Laurel's Greg Merson Filmed For 'Poker Night In America'

Posted on March 25, 2014 by Bill Ordine

There isn't a bad time to win $8 million, but for Laurel's Greg Merson, the 2012 World Series of Poker Main Event champion, there was a downside to the timing.

His world championship, with an $8.53 million payday, came in October 2012, about 1.5 years after a federal crackdown on online poker. One of the consequences of that enforcement of federal gaming laws was that the advertising dried up for some poker TV shows, especially ones that featured high-stakes cash games. The advertisers for those shows had mostly been the online poker sites that were driven out of business in the United States.

So, it was something of a thrill for Merson to be able to take a seat in front of the cameras for a new poker TV show, "Poker Night in America," which filmed at Maryland Live! Casino in Hanover March 24 and 25.

Greg Merson

Greg Merson, in red Maryland hockey jersey, with pro player Tom Schneider, in flowered jacket, during the filming of "Poker Night in America." (Photo Credit: Bill Ordine/PressBox)

"I was really happy that they asked me," Merson said during a break from a cash game with other pro players March 24. "With the drop-off in high-stakes cash games on TV, I haven't been able to show off my skills in that type of game."

Merson's win at the World Series of Poker has been shown repeatedly on ESPN, but tournament play is different from cash games. For "Poker Night in America," the required buy-in was a minimum of $5,000 and a maximum of $20,000. The game was the one familiar to viewers from the World Series of Poker -- no-limit hold'em.

As another poker pro, Tom Schneider, put it, "The stakes are reasonable enough that the players can play loose and have some fun, but the money being bet will still be meaningful to the audience."

Indeed, one pro poker player, Scott Baumstein from New York, lost his entire $7,000 buy-in on the first hand he played when he ran his pocket ace-king into another player's ace-ace. Baumstein then dug into his wallet for another $7,000.

The TV cash game also included some local amateurs, such as Johns Hopkins University computer science professor Avi Rubin, who seemed to hold his own against the pros.

"Poker Night in America" has filmed shows in four casinos so far, and the producers hope to announce a deal soon with a national cable network to broadcast the series. The show aims to feature a more lively version of poker playing than is generally seen on tournament broadcasts.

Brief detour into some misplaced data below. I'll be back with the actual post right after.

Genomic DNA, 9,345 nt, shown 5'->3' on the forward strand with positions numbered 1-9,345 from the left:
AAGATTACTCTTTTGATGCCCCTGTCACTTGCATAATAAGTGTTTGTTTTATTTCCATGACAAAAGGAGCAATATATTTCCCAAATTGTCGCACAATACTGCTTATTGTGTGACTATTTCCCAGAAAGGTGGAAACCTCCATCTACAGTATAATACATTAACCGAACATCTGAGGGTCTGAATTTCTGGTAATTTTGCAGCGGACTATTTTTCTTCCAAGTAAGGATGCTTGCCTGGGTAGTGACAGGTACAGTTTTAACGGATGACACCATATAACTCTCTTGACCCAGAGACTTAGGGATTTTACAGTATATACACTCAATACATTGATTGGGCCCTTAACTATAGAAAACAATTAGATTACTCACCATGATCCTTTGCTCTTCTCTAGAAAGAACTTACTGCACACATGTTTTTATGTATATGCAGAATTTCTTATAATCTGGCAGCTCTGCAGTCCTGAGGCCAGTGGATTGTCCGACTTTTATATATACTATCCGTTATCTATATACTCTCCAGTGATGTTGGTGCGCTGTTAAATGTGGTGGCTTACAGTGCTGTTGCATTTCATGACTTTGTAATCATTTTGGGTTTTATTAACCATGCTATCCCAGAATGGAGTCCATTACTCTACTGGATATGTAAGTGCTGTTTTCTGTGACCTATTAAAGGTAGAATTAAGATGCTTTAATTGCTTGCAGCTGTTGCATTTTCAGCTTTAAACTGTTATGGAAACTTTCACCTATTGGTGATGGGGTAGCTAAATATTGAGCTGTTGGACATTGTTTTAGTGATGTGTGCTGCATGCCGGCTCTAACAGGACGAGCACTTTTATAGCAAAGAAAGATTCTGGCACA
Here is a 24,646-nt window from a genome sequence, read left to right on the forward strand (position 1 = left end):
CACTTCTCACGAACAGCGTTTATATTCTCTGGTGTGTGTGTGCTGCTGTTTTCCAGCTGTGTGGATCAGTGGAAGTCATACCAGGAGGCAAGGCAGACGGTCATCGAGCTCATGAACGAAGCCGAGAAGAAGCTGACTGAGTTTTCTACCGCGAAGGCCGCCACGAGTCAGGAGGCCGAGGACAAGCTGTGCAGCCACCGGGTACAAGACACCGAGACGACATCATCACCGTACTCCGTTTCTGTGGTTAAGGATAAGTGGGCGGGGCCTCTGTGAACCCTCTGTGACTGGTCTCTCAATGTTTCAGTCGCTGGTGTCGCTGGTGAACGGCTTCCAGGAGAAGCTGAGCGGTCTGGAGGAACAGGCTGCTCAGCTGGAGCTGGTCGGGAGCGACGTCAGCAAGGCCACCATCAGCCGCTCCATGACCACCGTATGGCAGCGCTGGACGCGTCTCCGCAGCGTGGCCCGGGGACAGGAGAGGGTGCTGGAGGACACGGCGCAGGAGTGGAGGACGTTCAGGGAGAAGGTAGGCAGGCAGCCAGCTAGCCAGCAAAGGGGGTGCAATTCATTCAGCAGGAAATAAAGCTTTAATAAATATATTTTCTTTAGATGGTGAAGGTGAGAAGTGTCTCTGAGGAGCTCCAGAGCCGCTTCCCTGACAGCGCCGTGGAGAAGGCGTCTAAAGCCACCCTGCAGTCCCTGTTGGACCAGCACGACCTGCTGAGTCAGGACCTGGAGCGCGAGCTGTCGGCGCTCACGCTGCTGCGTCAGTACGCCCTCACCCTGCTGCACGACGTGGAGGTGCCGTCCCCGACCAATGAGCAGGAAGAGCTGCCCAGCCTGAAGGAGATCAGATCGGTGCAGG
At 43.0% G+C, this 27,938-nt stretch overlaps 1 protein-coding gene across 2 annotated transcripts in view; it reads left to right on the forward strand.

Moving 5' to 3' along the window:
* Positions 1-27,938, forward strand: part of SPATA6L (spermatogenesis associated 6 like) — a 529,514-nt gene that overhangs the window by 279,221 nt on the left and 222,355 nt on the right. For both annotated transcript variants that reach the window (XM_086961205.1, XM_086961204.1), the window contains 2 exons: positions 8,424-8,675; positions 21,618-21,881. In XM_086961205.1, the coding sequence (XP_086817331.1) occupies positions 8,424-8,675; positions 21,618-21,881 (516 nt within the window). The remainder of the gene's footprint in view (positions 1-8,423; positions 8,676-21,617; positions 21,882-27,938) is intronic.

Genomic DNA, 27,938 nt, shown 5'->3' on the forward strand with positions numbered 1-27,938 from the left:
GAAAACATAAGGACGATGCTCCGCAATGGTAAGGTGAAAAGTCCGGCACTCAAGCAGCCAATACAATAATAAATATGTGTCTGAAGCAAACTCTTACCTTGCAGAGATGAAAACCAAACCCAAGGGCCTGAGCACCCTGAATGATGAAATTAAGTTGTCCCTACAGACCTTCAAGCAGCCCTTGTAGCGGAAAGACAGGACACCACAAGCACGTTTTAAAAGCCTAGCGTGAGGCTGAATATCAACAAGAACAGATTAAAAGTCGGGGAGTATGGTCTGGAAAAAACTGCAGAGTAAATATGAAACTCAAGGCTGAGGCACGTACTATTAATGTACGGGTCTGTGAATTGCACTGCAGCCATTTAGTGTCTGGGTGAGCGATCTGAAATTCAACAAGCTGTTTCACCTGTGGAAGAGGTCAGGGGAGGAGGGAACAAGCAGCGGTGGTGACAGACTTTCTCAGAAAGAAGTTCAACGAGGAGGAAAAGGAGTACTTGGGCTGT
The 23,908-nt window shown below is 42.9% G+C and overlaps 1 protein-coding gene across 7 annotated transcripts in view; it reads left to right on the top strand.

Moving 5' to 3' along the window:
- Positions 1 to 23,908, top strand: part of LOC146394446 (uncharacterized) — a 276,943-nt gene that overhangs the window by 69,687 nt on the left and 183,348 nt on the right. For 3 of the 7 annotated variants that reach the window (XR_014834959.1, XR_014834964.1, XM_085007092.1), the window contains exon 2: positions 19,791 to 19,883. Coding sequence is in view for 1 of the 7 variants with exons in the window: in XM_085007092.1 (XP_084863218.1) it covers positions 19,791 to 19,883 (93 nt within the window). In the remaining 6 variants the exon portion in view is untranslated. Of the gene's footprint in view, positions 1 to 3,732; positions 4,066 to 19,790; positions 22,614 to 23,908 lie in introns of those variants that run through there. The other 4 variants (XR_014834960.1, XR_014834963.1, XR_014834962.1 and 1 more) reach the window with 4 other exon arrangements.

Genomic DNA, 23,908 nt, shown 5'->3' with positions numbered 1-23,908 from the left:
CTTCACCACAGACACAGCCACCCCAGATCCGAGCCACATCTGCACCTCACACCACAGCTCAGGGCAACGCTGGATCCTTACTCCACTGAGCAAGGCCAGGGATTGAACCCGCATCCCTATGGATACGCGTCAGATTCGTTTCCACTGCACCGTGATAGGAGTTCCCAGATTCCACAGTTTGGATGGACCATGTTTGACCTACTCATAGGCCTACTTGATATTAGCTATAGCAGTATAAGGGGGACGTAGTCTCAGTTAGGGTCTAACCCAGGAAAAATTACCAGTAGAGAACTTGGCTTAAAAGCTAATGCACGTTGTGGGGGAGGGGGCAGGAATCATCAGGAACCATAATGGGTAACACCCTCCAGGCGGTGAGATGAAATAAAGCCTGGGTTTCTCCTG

Merson, who wore an Orioles jersey during his run to the WSOP Main Event title in 2012, continued to sport local athletic fashion. This time, it was a University of Maryland hockey jersey with a retro Terps logo on the shoulder.

Greg Merson

Greg Merson, in red Maryland hockey jersey, appears on a large overhead monitor with pro player Jason Somerville, black baseball cap, during the filming of "Poker Night in America." (Photo Credit: Bill Ordine/PressBox)

The difference that viewers are likely to see in the cash-game Merson, in contrast with the WSOP Merson, is a more relaxed and animated player.

"It's nice to be able to splash around a lot," Merson said, referring to the looser betting during the cash game.

On March 24, Merson was joined by fellow Marylander Steve Dannenmann, the WSOP Main Event runner-up in 2005. Along with Merson -- who has two World Series of Poker championships -- other WSOP bracelet winners were Schneider (four), Gavin Smith (one), Jason Somerville (one) and David Baker (two).

Lately, Merson has been spending time in Toronto -- where playing online against international competition has remained legal -- working on a new game for him, Pot-limit Omaha.

In no-limit hold'em, each player receives two hole cards and also gets to use five common cards dealt in the middle of the table to make the best five-card poker hand. Omaha differs in that each player gets four cards, still sees five common cards, but has to use two and only two of his own cards to make the best five-card hand.

If it sounds slightly more complicated, it is. And it has bigger ups and downs.

"You can find yourself winning in that game and think you're better than you really are," Merson said.

He conceded that he's not as good at Omaha as he is at no-limit hold'em -- not yet, anyway -- but he considered the time and money he had been spending to refine his Omaha skills a good investment.

"I want to diversify my game," he said. "Players are beginning to specialize now, so I want to able to be good at more than one thing. Plus, there's a lot more action in Omaha."

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